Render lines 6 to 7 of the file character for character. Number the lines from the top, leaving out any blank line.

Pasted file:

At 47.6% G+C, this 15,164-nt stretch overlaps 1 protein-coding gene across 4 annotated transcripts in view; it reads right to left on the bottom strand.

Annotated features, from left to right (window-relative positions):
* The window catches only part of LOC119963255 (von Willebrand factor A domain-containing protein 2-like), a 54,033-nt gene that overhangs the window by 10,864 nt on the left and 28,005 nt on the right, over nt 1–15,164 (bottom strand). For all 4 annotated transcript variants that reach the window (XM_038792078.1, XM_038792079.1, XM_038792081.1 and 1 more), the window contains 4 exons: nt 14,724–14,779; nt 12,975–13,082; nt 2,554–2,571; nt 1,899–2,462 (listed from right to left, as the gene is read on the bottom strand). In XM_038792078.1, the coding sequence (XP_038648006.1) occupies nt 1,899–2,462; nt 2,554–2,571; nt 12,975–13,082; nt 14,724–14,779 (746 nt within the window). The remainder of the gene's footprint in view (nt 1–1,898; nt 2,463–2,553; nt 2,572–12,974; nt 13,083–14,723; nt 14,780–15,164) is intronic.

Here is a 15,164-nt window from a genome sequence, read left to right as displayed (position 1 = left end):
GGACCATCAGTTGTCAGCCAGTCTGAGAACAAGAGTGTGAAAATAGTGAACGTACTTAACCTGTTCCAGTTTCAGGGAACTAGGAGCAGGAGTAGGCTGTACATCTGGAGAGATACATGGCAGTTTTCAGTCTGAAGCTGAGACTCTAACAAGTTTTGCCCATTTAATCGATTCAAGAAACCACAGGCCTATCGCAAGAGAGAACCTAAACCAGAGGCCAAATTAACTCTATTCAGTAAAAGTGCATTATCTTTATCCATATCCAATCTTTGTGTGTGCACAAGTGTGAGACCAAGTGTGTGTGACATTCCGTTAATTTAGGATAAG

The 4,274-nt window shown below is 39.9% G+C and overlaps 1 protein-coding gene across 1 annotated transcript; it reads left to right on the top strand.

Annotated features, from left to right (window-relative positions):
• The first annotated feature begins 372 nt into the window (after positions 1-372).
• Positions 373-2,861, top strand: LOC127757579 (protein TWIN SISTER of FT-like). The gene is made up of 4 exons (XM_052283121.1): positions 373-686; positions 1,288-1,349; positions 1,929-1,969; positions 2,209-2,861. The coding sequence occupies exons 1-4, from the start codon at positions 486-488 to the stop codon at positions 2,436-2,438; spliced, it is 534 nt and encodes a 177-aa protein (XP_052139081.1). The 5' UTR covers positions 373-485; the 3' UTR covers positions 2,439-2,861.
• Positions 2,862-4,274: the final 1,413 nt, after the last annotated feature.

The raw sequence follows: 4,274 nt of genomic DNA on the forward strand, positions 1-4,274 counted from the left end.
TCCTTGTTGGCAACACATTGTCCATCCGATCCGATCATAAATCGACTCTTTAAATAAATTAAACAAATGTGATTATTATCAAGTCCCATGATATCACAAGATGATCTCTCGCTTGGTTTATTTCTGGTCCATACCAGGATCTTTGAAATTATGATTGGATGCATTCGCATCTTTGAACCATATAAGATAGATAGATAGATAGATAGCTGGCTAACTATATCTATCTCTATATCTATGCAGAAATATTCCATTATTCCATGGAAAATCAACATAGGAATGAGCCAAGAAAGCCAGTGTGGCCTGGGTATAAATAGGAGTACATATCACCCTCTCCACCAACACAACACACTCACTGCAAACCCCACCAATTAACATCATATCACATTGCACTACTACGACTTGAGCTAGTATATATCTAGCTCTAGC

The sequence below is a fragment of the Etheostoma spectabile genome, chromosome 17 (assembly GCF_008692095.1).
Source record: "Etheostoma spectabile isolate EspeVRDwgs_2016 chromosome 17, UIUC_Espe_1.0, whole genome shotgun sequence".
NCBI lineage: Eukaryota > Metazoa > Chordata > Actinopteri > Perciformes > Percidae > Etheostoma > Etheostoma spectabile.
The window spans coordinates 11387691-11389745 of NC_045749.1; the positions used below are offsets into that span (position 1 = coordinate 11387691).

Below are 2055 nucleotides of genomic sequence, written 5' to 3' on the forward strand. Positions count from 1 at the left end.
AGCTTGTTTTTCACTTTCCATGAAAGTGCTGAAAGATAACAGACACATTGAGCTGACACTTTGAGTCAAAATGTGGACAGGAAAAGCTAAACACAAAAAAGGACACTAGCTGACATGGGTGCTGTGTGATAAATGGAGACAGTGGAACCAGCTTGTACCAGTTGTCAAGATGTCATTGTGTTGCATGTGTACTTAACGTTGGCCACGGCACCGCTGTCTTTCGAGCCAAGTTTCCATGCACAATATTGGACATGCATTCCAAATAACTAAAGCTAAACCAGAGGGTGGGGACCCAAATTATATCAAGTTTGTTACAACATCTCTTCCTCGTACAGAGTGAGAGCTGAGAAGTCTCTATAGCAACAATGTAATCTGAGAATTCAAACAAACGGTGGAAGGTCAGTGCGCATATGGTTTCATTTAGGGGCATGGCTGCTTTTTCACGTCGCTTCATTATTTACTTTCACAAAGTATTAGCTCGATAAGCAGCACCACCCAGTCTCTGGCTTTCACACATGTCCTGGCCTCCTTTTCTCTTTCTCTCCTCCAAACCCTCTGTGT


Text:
The 4,274-nt window shown below is 39.9% G+C and overlaps 1 protein-coding gene across 1 annotated transcript; it reads left to right on the top strand.

Annotated features, from left to right (window-relative positions):